This continues an excerpt from Mad Science Institute, a novel of calamities, creatures, and college matriculation. (type “J” to skip back one post; type “K” to skip ahead one post)
The novel will be available 12/16/2011, but you can read the beginning here first!
Rusty wasn’t trying to catch her, he was only trying to stay two steps behind her wherever she went. The problem was that nobody, especially not the little girl, could see the difference. The girl and her mechanical pursuer careened through the aisles, first bowling through the crowd and then through the tables. Test tubes, telescopes, circuit boards, and all kinds of other expensive experiments smashed to the floor. One of the dads in the crowd lunged for my robot, but he only managed to knock over someone else, who fell against another person.Before I knew what was happening, half the crowd went down in a tangle of arms and legs.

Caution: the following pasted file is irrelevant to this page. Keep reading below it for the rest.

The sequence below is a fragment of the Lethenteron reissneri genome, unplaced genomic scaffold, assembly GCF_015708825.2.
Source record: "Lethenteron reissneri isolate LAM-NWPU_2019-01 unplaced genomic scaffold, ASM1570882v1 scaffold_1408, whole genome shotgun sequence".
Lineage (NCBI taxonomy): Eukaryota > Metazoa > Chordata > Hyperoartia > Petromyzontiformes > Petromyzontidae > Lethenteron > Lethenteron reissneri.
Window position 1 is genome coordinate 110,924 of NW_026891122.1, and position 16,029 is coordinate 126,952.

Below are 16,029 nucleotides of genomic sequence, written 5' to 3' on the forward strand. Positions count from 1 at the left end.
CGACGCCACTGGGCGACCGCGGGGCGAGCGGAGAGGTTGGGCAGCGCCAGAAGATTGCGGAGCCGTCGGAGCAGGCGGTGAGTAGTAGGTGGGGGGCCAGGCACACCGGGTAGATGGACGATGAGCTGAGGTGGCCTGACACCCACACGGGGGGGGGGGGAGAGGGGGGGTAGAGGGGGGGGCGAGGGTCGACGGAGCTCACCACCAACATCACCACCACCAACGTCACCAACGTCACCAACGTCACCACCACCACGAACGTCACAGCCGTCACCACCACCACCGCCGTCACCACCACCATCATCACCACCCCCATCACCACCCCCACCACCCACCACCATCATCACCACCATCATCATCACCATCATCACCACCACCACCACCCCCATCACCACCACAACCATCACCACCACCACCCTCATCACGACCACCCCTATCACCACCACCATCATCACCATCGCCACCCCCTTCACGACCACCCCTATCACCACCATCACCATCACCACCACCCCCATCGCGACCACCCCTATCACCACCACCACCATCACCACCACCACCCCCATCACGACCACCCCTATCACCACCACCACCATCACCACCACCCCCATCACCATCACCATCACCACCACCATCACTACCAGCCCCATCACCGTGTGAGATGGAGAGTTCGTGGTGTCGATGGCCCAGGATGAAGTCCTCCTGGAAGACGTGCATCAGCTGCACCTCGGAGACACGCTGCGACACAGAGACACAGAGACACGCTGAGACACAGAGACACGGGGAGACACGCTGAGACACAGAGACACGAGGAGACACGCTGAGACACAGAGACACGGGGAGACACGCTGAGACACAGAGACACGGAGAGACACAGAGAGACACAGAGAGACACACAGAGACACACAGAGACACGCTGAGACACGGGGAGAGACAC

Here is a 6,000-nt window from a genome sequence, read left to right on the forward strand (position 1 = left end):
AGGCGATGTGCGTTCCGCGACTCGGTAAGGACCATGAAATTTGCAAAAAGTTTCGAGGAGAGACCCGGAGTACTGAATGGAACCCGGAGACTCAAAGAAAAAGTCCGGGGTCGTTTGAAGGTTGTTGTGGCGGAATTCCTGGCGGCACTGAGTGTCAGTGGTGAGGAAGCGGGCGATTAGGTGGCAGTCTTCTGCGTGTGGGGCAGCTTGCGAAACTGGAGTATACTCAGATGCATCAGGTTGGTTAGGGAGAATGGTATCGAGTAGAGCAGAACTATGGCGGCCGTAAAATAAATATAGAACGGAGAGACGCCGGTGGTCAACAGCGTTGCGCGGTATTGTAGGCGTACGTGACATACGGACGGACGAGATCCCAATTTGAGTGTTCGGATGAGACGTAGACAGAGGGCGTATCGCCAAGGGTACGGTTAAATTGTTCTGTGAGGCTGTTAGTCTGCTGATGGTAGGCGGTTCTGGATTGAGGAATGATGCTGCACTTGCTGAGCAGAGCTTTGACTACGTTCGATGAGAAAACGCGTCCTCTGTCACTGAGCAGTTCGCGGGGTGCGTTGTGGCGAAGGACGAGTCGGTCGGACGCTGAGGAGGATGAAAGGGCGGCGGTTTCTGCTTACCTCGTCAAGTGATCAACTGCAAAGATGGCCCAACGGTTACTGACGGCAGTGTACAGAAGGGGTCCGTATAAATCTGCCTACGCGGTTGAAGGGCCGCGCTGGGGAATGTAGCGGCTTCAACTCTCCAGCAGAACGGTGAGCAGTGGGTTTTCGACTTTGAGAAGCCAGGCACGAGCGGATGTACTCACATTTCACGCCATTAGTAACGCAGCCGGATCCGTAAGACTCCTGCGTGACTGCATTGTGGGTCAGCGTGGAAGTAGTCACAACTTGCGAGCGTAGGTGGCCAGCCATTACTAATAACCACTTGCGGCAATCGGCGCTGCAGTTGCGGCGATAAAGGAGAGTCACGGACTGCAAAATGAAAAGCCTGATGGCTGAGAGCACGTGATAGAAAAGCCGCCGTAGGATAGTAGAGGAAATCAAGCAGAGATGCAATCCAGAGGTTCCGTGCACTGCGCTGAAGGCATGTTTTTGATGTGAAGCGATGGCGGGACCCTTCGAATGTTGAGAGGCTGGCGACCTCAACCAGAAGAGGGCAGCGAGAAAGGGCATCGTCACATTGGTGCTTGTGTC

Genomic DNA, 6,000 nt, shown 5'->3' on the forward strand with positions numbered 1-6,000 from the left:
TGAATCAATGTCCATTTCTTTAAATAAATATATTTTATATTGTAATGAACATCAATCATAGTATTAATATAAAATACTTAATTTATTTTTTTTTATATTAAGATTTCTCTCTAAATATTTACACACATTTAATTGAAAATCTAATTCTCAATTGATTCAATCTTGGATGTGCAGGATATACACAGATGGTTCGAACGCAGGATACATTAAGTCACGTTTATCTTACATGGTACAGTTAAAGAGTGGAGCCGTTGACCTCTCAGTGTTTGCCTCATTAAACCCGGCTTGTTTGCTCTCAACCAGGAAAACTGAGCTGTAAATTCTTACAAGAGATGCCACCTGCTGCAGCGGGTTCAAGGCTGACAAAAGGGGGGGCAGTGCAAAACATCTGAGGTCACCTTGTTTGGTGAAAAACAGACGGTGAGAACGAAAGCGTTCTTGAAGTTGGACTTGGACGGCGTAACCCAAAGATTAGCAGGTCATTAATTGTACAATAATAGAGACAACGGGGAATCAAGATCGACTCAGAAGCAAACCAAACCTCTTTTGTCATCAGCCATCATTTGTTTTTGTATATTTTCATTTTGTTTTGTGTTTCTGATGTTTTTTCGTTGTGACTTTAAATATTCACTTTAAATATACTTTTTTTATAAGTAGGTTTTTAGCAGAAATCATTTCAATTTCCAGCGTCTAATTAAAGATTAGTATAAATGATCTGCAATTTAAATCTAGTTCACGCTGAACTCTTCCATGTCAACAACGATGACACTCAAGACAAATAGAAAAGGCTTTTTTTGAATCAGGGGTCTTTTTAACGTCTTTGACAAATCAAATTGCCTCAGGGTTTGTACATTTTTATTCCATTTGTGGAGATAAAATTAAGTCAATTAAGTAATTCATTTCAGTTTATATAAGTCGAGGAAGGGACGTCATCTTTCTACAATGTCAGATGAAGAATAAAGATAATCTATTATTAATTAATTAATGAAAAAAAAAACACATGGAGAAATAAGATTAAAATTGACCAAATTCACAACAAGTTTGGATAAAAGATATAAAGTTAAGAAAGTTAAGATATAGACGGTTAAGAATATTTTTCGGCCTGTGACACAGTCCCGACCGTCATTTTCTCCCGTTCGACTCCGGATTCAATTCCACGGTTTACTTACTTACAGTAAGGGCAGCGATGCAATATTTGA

Everybody was screaming. The girl started shrieking “Help! Mommy, Help!” but that only made things worse because Rusty is programmed to respond to verbal commands, and “help” means you need a hand up. When she said it, those two pincer-arms deployed, reaching out for her and snapping as they came.
The MIT judge was right in my ear, yelling at me to turn it off, but before I could reach for the power knob, another judge shouldered me out of the way and cranked the knob as far as it would go… in the wrong direction.
The thing about broadcasting electricity is that the electromagnetic pulse, the EMP, is the same thing that causes blackouts within a hundred miles of a nuclear bomb explosion. At lower power and at just the right frequencies, Rusty’s EMP could run small electronics for short periods of time. Maybe it was a mistake to have fit Rusty with the most powerful Tesla coil I could make, because at maximum power it made the magnifying transmitter dangerous to anything with circuits or wires.
The moment the judge accidentally cranked the power to maximum, there was a bright flash overhead as the light bulbs in the ceiling burned out. On the tables all around us, dozens of experiments with electrical components burst into flame, and everyone within twenty feet of Rusty yelped in almost perfect unison as the cell phones in their pockets overheated. At the same instant, Rusty collapsed in place, a pathetic trail of smoke rising from his back, his battery fried by his own sudden output.